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Insurers Square Off Against State in Case Before High Court

Monday, August 14, 2017 | 1038 | 0 | 467 min read

Legislation that closed New York’s Fund for Reopened Cases to new claims was based on the mistaken assumption that insurance carriers were already charging employers for the cost of those claims, and threatens to saddle the industry with $1.1 to $1.6 billion in unanticipated losses, insurers argue in briefs filed with the Court of Appeals.

Attorneys for the state, on the other hand, argue that the existence of the fund created a “perverse incentive” for carriers to settle only the indemnity portion of claims and leave future medical costs open so that the cost can be passed on to employers through assessments that amounted to a “staggering” $315 million annually.

A coalition of 21 insurance carriers that sued the state and Attorney General Eric Schneiderman's office have both filed lengthy briefs to preview points they will make in oral arguments scheduled for Sept. 7 before the Court of Appeals, which is New York state’s highest court. 

Two amicus briefs were also filed: One by attorneys for the American Insurance Association, Property Casualty Insurers Association of America, National Association of Mutual Insurance Companies and the New York Insurance Association; another by the Electrical Employers Self-Insurance Safety Plan.

State lawmakers closed the fund to new claims effective Jan. 1, 2014, but the insurer coalition filed a lawsuit charging that the state had violated the “takings clause” of the U.S. Constitution. The New York County Supreme Court disagreed and dismissed the suit, but the 1st Department of the Appellate Division reversed that ruling in April 2016 and found that the legislation violated the carriers’ rights.

New York created the Reopened Case Fund in 1933 to pay claims that were reopened at least seven years after the date of injury if three years had passed since any indemnity benefit was paid. Claims to the fund were initially paid out of a one-time assessment, but in 1948 the Legislature responded to a shortfall by authorizing the Workers’ Compensation Board to impose annual assessments on employers to maintain the fund. 

Schneiderman’s office argues in its briefs that lawmakers passed the law to protect both injured workers and insurers. Injured workers needed assurance that their claims would be paid if they had to reopen their cases and their employer’s carrier had gone insolvent. Insurers needed protection from unforeseen costs, the state’s brief says. 

The state argues that insurers should never have presumed that they would be able to receive reimbursement from the fund forever. New York courts have repeatedly upheld the right of lawmakers to adjust workers’ compensation carriers’ future obligations in ongoing cases, the state says. For example, appellate courts have upheld the state’s right to increase permanent disability benefits even for ongoing claims.

“When insurance carriers issued their policies, they may well have hoped that the fund would remain open forever to absorb their payment obligations in reopened cases,” the state’s brief says. “But that expectation was simply an assumption that the status quo would continue — much as, in the Supreme Court’s example, an investor might enter into a real-estate transaction on the assumption that property taxes or zoning regulations would remain as they are.”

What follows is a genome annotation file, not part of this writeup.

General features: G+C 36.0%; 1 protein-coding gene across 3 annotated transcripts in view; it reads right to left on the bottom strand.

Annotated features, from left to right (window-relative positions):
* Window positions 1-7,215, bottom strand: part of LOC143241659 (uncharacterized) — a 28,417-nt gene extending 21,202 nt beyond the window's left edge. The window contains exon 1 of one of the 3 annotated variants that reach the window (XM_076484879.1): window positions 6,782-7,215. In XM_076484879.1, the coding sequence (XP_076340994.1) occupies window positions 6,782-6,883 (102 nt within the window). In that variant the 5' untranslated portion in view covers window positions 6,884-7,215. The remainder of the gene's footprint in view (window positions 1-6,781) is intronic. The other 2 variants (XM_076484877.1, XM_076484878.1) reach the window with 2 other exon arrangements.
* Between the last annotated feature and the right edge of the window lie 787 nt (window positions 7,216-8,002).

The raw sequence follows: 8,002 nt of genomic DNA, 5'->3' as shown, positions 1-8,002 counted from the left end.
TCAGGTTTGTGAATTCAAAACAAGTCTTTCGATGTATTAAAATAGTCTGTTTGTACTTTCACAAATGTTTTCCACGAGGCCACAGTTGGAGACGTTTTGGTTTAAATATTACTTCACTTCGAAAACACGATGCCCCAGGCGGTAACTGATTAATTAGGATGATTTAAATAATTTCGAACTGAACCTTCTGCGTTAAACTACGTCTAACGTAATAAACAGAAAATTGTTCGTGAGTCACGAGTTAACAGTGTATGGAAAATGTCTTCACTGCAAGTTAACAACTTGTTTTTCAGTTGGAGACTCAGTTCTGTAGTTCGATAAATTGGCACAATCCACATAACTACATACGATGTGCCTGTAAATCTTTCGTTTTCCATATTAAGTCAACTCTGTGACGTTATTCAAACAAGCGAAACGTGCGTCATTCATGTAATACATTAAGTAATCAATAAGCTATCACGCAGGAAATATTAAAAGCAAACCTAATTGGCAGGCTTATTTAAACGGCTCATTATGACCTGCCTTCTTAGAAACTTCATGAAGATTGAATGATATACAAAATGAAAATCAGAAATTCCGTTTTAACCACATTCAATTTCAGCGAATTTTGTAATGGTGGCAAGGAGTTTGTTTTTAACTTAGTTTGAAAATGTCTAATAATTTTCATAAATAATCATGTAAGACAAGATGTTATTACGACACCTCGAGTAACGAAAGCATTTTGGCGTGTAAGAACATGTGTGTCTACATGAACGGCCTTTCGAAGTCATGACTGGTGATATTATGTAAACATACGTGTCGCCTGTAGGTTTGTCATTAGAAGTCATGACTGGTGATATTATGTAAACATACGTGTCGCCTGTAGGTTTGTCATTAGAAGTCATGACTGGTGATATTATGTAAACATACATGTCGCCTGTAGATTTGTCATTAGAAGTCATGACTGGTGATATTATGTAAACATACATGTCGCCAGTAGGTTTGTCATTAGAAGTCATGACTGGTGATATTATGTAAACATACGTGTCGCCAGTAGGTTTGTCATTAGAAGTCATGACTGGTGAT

The Electrical Employers Self-Insurance Safety Plan put the impact of the change of rules into concrete terms. The organization administers a workers’ compensation program created by a collective bargaining agreement between employers and the International Brotherhood of Electrical Workers Local Union No. 3.

EESISP said in its amicus brief that it administers 59 workers’ compensation claims related to the Sept. 11, 2001, terrorist attack on the World Trade Center, and has received an additional 2,249 notices from employees reserving their rights to file future 9/11-related claims. 

Then brief says it has filed 25 applications to the Reopened Case Fund for 9/11 related claims, which its actuary projects have a value of $21.9 million. Its actuary estimates an additional 87 claims in the future with a projected value of $85.6 million. 

“EESISP did not account for the (fund closure’s) retroactive impact, which will devastate EESISP’s loss reserve calculations and ultimately wreak havoc on EESISP’s own excess insurers,” attorney Jared Zola wrote on behalf of the plan. 

The brief also takes issue with the state’s argument that insurers had already changed employers for the cost of the reopened claims through premiums they collected. EESISP noted that after the legislation to close the fund passed, the New York Compensation Insurance Board passed a 4.5% rate increase attributable to the fund closure. That rate increase, however, took into account only the cost of claims filed after closure of the fund, not the claims filed before.

The state contends in its brief, however, that employers should not be asked to bear the burden of reopened claims indefinitely. Insurers were put on notice that the fund may be closed in 2007, its brief says, when the Legislature closed the Special Disability Fund. Afterward, the cost of claims to the Reopened Case Fund tripled from less than $100 million in 2006 to more than $315 million in 2013.

“The Legislature rationally determined that the problem of skyrocketing assessments should be addressed by closing the fund to new applications, while minimizing the disruption to carriers’ settled expectations by keeping the fund in place for cases that have already been transferred,” the brief states.


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